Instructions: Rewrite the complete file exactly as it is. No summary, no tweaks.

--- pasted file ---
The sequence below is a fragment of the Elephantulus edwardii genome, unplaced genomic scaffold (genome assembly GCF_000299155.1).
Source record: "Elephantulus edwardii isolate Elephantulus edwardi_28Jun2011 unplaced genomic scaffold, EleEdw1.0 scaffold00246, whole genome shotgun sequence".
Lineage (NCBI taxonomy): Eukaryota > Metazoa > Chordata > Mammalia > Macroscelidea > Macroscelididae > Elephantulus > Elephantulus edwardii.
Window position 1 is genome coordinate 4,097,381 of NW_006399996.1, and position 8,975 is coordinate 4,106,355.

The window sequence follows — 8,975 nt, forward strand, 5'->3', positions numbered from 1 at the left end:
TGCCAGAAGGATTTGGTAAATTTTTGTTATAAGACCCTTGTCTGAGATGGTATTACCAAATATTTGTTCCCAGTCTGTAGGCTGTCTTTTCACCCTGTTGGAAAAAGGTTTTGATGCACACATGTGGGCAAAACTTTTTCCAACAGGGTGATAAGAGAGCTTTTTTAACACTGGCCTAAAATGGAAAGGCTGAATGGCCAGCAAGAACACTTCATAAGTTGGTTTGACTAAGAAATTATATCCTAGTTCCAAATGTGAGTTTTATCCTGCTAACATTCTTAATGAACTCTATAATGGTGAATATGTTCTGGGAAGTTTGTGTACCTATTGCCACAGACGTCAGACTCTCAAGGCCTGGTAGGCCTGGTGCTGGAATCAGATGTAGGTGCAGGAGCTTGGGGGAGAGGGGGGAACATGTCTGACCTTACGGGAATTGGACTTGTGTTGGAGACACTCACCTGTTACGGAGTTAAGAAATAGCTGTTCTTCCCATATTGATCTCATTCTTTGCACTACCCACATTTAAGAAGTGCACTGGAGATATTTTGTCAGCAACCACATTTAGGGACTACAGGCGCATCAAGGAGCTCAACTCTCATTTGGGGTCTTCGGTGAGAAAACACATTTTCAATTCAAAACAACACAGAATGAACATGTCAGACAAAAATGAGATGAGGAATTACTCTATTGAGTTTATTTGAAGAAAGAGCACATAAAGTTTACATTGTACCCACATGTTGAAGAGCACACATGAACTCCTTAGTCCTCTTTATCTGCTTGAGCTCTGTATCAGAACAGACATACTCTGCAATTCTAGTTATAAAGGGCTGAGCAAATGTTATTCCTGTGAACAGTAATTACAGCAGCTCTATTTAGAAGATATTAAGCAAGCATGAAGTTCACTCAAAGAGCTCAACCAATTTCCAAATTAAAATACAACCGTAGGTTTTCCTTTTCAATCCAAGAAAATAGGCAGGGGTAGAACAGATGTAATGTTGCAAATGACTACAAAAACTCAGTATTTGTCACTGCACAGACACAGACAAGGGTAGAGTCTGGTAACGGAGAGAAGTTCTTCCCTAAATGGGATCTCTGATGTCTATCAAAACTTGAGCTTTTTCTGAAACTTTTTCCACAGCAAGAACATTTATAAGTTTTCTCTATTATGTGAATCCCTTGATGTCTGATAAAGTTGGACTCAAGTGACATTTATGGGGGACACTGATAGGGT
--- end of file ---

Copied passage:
The sequence below is a fragment of the Elephantulus edwardii genome, unplaced genomic scaffold (genome assembly GCF_000299155.1).
Source record: "Elephantulus edwardii isolate Elephantulus edwardi_28Jun2011 unplaced genomic scaffold, EleEdw1.0 scaffold00246, whole genome shotgun sequence".
Lineage (NCBI taxonomy): Eukaryota > Metazoa > Chordata > Mammalia > Macroscelidea > Macroscelididae > Elephantulus > Elephantulus edwardii.
Window position 1 is genome coordinate 4,097,381 of NW_006399996.1, and position 8,975 is coordinate 4,106,355.

The window sequence follows — 8,975 nt, forward strand, 5'->3', positions numbered from 1 at the left end:
TGCCAGAAGGATTTGGTAAATTTTTGTTATAAGACCCTTGTCTGAGATGGTATTACCAAATATTTGTTCCCAGTCTGTAGGCTGTCTTTTCACCCTGTTGGAAAAAGGTTTTGATGCACACATGTGGGCAAAACTTTTTCCAACAGGGTGATAAGAGAGCTTTTTTAACACTGGCCTAAAATGGAAAGGCTGAATGGCCAGCAAGAACACTTCATAAGTTGGTTTGACTAAGAAATTATATCCTAGTTCCAAATGTGAGTTTTATCCTGCTAACATTCTTAATGAACTCTATAATGGTGAATATGTTCTGGGAAGTTTGTGTACCTATTGCCACAGACGTCAGACTCTCAAGGCCTGGTAGGCCTGGTGCTGGAATCAGATGTAGGTGCAGGAGCTTGGGGGAGAGGGGGGAACATGTCTGACCTTACGGGAATTGGACTTGTGTTGGAGACACTCACCTGTTACGGAGTTAAGAAATAGCTGTTCTTCCCATATTGATCTCATTCTTTGCACTACCCACATTTAAGAAGTGCACTGGAGATATTTTGTCAGCAACCACATTTAGGGACTACAGGCGCATCAAGGAGCTCAACTCTCATTTGGGGTCTTCGGTGAGAAAACACATTTTCAATTCAAAACAACACAGAATGAACATGTCAGACAAAAATGAGATGAGGAATTACTCTATTGAGTTTATTTGAAGAAAGAGCACATAAAGTTTACATTGTACCCACATGTTGAAGAGCACACATGAACTCCTTAGTCCTCTTTATCTGCTTGAGCTCTGTATCAGAACAGACATACTCTGCAATTCTAGTTATAAAGGGCTGAGCAAATGTTATTCCTGTGAACAGTAATTACAGCAGCTCTATTTAGAAGATATTAAGCAAGCATGAAGTTCACTCAAAGAGCTCAACCAATTTCCAAATTAAAATACAACCGTAGGTTTTCCTTTTCAATCCAAGAAAATAGGCAGGGGTAGAACAGATGTAATGTTGCAAATGACTACAAAAACTCAGTATTTGTCACTGCACAGACACAGACAAGGGTAGAGTCTGGTAACGGAGAGAAGTTCTTCCCTAAATGGGATCTCTGATGTCTATCAAAACTTGAGCTTTTTCTGAAACTTTTTCCACAGCAAGAACATTTATAAGTTTTCTCTATTATGTGAATCCCTTGATGTCTGATAAAGTTGGACTCAAGTGACATTTATGGGGGACACTGATAGGGT